Friday, June 30, 2006

Blue Pyrenees Shiraz 2003


Just finished dinner. We drank the Blue Pyrenees Shiraz 2003 (Avoca VIC). This was one of the wines from the Wine Society I mentioned earlier.

In some ways it was not a fair tasting of the wine. My better-half had prepared tandoori chicken and the smell and tang of the spices overshadowed much of the wine. Over dinner the wine did not have a chance to state its case.

I did however save some until about half an hour (now) after dinner when the smell and taste of the tandoori has subsided. I am glad I did! The wine is much better than I had originally thought.

The wine is a medium red in colour. It is not dark red but certainly not light either. The nose is not big but there was definitely plum and maybe a touch of pepper (spices?) on the nose. The label on bottle talks of licorice but I couldn't find it - but that may just be me or the after-effects of the tandoori.


The palate is commensurate with the nose and there is a touch of oak and, very mild or soft tannins. There is reasonable intensity and length (I actually timed it this time - I can't believe I did that - how anal - oh! around 20 seconds). There is a nice balance to the wine. You couldn't say it had a lot of complexity but what it does have is quite well balanced and structured. It could never be said to be close to being a premium wine but is a pleasant guzzler with no apparent (at least to me) defects.

How this rates on a scale of 20 or 100 - beats the heck out of me - I am still to jump that hurdle and I am sure there are a few of the other wine bloggers that will give me some gratuitous advice on the matter (yep - I have seen the way you have badgered poor Ed).

Would I buy this wine again? Maybe! I may be way off base here, but I seem to recall having a bottle of the 2001 vintage that was a bit better than the 2003 (at least in my mind). I think I will try the 2004 when it comes out just to see.

(Many thanks to Melanie Dickinson from Blue Pyrenees for the photo and the kind permission to use it)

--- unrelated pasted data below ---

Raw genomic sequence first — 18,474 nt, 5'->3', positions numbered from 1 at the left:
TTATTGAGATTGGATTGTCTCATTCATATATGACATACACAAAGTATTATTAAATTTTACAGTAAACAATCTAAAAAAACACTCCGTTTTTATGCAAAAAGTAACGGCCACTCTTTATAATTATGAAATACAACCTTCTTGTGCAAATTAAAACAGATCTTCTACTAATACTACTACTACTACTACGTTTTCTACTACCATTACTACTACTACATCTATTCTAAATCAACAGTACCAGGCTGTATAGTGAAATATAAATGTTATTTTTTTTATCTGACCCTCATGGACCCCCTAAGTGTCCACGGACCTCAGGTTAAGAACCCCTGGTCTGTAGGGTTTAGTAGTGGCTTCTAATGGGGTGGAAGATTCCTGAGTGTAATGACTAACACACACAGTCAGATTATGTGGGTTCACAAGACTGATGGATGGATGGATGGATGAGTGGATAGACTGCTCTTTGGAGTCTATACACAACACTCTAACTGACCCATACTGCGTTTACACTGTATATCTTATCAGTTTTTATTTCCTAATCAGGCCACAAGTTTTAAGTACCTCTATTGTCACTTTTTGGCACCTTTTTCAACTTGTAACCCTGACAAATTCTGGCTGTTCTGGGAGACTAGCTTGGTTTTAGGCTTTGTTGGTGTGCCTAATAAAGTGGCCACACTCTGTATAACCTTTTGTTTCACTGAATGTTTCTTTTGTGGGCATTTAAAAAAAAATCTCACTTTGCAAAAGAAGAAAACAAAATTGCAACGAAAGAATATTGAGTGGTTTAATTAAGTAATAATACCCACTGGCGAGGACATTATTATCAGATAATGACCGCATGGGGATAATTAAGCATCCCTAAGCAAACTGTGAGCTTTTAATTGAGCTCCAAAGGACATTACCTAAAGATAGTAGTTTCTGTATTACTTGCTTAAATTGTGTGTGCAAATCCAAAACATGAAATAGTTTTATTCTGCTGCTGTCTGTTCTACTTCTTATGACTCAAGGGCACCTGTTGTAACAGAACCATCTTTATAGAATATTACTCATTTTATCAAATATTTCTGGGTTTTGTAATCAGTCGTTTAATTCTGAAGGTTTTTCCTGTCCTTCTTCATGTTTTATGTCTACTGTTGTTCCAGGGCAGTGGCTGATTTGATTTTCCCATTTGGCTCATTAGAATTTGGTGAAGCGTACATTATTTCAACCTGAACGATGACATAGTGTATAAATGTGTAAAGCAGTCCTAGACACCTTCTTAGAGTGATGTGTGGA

4 Comments:

Anonymous Murray said...

Scoring a wine is damn hard, as is writing a good tasting note. That being said the only way to get better is practice.

I am clinging to my rating out of 10 for a bit longer, it serves as a general guide, and places a particular wine somewhat amongst its peers.

1:28 PM  
Blogger Mal said...

Murray

I know what you mean about it being hard! Because I am new at it I finding there is a real lack of confidence (or conviction) that what I am describing is accurate. Take the 2004 Tyrrells Heathcote for example. Now I have read your 2003 review I am more than a little nervous that I have totally cocked up the review of the 2004.

Also I owe you an apology! For some reason I thought it was you having a go at Ed to go to a 100 point system. It was actually the work of the dastardly GW and Cam.

3:53 PM  
Anonymous Murray said...

I wouldnt worry about lack of confidence in giving a wine a score, its not like you're being paid to do it at a professional level, its just your own personal view on the day.

For me, where a lot of reviewers are able to list specific flavours they can find in a wine, ill often be a bit more generic, "red fruits" rather than cherry/raspberry/cranberry etc. Perhaps over time ill become more specific.

I am still keen to try the 04 Heathcote, others have given it a positive review as well.

4:36 PM  
Blogger Mal said...

Thanks - that's good advice. I needed to hear it.

5:35 PM  

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